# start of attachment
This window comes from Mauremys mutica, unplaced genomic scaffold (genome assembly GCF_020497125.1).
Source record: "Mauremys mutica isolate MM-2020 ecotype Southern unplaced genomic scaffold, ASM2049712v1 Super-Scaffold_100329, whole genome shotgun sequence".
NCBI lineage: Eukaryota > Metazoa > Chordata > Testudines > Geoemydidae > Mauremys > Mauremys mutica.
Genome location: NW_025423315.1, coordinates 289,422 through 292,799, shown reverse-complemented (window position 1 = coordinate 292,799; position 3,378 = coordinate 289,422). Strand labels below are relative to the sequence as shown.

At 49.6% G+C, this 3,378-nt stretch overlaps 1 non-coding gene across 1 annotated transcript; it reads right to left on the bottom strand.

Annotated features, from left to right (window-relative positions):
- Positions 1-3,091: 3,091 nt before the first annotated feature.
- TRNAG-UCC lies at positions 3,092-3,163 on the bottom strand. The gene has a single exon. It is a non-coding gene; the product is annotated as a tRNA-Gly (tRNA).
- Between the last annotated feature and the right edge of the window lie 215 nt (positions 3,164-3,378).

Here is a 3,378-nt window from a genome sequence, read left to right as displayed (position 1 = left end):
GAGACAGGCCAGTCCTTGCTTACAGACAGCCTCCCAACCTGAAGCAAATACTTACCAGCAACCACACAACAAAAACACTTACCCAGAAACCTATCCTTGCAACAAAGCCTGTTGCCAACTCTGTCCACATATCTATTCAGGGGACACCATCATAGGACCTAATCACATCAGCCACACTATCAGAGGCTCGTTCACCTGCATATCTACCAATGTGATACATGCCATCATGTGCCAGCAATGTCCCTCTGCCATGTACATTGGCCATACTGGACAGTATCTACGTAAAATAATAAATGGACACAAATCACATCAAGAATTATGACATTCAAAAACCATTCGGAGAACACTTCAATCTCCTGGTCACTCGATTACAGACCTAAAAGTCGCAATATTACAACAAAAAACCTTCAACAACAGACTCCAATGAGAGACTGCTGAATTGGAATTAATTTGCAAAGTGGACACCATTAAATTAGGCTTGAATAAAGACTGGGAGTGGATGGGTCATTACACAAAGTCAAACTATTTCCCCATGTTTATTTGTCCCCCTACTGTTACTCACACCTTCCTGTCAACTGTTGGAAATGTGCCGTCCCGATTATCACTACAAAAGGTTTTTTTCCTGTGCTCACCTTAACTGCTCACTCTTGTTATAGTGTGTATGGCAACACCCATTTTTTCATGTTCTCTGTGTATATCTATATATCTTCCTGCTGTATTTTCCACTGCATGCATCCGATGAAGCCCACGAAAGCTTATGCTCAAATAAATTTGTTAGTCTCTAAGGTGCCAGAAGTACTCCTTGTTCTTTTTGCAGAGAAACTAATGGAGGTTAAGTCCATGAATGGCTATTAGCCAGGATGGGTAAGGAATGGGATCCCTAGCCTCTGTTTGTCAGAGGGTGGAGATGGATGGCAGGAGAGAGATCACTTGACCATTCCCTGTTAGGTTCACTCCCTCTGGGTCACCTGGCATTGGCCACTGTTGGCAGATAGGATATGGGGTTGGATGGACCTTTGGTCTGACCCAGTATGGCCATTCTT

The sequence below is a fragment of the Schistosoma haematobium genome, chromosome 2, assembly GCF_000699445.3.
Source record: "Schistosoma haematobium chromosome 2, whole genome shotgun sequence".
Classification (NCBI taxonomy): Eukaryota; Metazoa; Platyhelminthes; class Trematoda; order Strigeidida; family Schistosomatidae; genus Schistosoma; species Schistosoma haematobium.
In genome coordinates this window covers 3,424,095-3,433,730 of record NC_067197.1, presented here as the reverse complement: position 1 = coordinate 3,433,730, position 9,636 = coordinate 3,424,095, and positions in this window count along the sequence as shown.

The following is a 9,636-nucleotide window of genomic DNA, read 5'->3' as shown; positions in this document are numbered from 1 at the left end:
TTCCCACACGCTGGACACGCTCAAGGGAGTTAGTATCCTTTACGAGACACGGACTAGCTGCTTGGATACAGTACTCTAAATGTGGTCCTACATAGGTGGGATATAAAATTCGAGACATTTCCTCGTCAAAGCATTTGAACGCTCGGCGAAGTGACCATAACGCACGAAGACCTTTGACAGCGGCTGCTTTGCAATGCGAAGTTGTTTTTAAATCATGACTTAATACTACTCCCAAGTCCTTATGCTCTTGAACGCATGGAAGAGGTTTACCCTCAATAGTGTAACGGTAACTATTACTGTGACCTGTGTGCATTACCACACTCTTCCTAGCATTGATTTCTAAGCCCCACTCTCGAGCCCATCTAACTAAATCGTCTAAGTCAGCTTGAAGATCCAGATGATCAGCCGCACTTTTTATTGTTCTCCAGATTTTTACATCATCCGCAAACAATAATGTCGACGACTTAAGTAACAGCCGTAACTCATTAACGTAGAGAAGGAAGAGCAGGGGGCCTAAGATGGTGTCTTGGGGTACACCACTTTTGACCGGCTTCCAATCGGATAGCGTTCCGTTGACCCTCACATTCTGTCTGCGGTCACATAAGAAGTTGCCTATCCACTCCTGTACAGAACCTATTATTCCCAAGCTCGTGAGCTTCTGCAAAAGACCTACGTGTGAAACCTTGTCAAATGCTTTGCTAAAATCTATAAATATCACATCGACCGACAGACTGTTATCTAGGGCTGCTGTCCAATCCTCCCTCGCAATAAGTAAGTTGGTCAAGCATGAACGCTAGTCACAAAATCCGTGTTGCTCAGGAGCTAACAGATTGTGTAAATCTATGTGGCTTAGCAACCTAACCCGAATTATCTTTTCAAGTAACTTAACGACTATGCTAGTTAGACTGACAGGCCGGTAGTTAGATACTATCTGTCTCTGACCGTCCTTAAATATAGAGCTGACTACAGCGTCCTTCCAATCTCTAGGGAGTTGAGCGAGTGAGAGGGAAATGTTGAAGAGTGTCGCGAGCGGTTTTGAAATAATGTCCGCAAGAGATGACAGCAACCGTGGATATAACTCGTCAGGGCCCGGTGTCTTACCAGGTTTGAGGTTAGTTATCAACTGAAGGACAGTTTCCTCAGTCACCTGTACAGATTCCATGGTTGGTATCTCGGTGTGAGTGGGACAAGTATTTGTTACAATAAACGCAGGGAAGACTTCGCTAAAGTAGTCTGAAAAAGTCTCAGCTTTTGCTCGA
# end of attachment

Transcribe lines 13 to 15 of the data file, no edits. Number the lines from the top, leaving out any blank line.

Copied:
Source record: "Schistosoma haematobium chromosome 2, whole genome shotgun sequence".
Classification (NCBI taxonomy): Eukaryota; Metazoa; Platyhelminthes; class Trematoda; order Strigeidida; family Schistosomatidae; genus Schistosoma; species Schistosoma haematobium.
In genome coordinates this window covers 3,424,095-3,433,730 of record NC_067197.1, presented here as the reverse complement: position 1 = coordinate 3,433,730, position 9,636 = coordinate 3,424,095, and positions in this window count along the sequence as shown.